If AAS are blamed and the richness of these lives ignored, then the opportunity to prevent such rare events goes unrealized. Singling out a drug to blame leads to fiery rhetoric, congressional hearings , prohibition and scare tactics ; none of these have succeeded in curbing drug use, especially among those at greatest risk for harm. Most AAS users do not experience negative effects and hence distrust the message and the messengers, perhaps most notably among those who should listen. Research has shown this many times. Blaming AAS diverts focus from potential indicators of risk and predictors of harmful outcomes. This is where science might be most helpful in dispelling simplistic notions and in working toward more effective risk identification, targeting of limited resources and reducing associated harms.
Clemens was one of the most accomplished pitchers in baseball history when he was accused of doping. Clemens won seven Cy Young awards, an American League MVP award, and two World Series titles, but all of that was called into question after Canseco's 2005 book accused him of using amphetamines, anabolic steroids and human growth hormone during his career, though he was never suspended from the game. He was also named in the 2007 Mitchell Report, although he has consistently and unconditionally denied the allegations that he used steroids, including in testimony to a Congressional committee in 2008. Clemens was later indicted on perjury charges in 2010 and tried in court, but was found not guilty of perjury in 2012. Clemens has claimed that hard work helped him dominate the majors into the latter stages of his career, and not .
MOBILE, Ala. -- A federal judge today handed down a 4-year prison term to a local pharmacist convicted of participating in a nationwide conspiracy to illegally sell anabolic steroids made in Mobile.
J. Michael Bennett, who was supervising pharmacist at Applied Pharmacy Services , was the first to be sentenced from a group of 5 men found guilty after a five-week trial earlier this year. His punishment was less than half of the 7 years and 4 months sought by prosecutors.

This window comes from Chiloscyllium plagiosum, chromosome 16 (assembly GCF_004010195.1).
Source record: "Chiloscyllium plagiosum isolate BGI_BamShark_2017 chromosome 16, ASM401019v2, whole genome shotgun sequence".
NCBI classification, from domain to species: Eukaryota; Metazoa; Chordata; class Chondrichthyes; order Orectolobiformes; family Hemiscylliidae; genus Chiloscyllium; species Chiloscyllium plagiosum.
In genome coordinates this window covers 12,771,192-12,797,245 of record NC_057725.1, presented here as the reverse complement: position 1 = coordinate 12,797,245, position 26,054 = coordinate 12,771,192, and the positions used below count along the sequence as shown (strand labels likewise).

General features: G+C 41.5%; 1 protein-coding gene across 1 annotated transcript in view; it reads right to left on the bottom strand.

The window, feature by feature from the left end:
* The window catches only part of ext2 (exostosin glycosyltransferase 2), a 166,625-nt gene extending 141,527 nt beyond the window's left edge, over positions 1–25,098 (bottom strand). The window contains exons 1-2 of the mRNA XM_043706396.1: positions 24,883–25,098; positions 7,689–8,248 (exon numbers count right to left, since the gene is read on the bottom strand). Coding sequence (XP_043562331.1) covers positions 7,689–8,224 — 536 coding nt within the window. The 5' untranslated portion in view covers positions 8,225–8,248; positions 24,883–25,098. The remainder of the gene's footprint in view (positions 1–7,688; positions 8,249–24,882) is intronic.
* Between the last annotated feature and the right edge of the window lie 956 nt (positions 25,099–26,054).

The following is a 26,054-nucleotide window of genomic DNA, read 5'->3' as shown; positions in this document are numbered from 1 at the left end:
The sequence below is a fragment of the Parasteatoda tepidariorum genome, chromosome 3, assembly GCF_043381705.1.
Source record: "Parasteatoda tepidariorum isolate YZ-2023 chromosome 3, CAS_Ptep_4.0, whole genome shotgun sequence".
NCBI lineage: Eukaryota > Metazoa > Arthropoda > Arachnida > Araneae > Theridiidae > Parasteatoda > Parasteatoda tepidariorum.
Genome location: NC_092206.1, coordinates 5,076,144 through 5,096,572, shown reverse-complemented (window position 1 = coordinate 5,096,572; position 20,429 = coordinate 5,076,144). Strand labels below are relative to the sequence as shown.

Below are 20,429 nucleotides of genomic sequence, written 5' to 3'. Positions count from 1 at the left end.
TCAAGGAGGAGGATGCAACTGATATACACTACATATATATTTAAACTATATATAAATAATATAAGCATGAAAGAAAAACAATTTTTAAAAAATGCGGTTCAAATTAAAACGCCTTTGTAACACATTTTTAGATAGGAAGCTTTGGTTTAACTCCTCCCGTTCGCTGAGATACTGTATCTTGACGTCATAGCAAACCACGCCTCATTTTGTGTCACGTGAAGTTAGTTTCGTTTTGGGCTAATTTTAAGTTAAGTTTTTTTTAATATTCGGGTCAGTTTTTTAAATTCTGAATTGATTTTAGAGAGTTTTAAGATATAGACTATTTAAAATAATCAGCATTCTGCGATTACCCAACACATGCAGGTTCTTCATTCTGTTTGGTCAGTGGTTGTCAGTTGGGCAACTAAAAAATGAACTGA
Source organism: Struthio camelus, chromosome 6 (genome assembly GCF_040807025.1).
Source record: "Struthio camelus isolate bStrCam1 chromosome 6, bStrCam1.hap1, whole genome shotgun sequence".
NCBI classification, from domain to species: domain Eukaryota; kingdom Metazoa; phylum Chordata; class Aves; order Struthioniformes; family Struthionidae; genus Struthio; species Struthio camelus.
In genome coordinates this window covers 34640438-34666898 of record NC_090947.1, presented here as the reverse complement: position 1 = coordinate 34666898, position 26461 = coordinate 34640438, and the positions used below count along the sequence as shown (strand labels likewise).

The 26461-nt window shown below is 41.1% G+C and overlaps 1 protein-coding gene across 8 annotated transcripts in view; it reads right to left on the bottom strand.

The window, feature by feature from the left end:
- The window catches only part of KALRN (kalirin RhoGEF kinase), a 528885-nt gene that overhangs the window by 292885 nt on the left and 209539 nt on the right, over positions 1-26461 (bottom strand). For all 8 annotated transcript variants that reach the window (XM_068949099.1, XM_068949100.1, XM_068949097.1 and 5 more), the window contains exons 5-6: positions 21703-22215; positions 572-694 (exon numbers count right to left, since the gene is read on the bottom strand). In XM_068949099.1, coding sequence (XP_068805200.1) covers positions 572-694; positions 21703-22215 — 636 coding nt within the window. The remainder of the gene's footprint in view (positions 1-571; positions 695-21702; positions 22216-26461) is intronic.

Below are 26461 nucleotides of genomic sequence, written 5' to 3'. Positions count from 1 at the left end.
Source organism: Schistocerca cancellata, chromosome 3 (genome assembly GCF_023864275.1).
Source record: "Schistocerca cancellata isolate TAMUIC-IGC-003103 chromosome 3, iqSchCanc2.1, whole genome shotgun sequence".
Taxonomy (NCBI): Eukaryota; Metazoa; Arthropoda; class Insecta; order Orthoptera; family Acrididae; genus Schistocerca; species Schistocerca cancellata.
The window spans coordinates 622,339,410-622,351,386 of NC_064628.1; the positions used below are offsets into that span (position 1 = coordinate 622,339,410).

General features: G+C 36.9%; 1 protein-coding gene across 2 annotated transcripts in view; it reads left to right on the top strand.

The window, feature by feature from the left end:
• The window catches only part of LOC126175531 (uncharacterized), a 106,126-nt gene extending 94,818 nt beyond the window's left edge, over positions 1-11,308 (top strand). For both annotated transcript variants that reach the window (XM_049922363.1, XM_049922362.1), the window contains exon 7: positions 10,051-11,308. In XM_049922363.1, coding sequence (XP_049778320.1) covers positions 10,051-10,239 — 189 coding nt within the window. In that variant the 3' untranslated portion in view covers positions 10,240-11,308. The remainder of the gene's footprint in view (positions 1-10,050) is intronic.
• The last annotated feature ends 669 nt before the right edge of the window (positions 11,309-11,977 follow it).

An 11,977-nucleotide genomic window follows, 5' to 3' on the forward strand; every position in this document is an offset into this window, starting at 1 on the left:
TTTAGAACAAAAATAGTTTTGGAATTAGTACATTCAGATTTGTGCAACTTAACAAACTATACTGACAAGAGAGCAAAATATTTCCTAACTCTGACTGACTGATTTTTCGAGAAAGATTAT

View full size J. Michael Bennett ... gets four years in steroids case. "I stand before you a different man than the one who worked for APS in 2005, even than the one who stood before the magistrate (judge) in 2007," a chastened Bennett told . District Judge Ginny Granade. "I had no idea what I was doing was inappropriate."
Bennett's co-defendants, the owners of the pharmacy and an anti-aging clinic owner, are scheduled to be sentenced at a later date, and Granade suggested they face stiffer punishment.
"I don't think in the overall scheme of things, (Bennett's) culpability matches that of the pharmacy owners," the judge said.
Prosecutors referred to Bennett, 44, and the others in a sentencing memorandum as a "drug dealers in lab coats." They contended that Bennett played a key role in an enterprise involving rogue doctors and health clinics across the country who used the compounding pharmacy to supply healthy adults with dangerous steroids.
Some of those substances were veterinary drugs approved only for use in livestock.
"These are steroids for horses and cows, not for young people and humans," Assistant . Attorney Donna Dobbins said.
According to court records, Applied Pharmacy Services shipped 762,388 dosages to 17 doctors and clinics from April 4, 2004, until Aug. 30, 2006. The . Attorney's Office in Mobile contends that does not include many other doctors and clinics that they say participated in the conspiracy.
Those performance-enhancing drugs ended up in the hands of users ranging from professional athletes to teenagers looking to build body mass. Prosecutors cited 22 professional athletes who obtained steroids from Applied Pharmacy Services during the time Bennett worked there.
Snapshots of the 5 defendants convicted of steroids charges Feb. 8, 2009: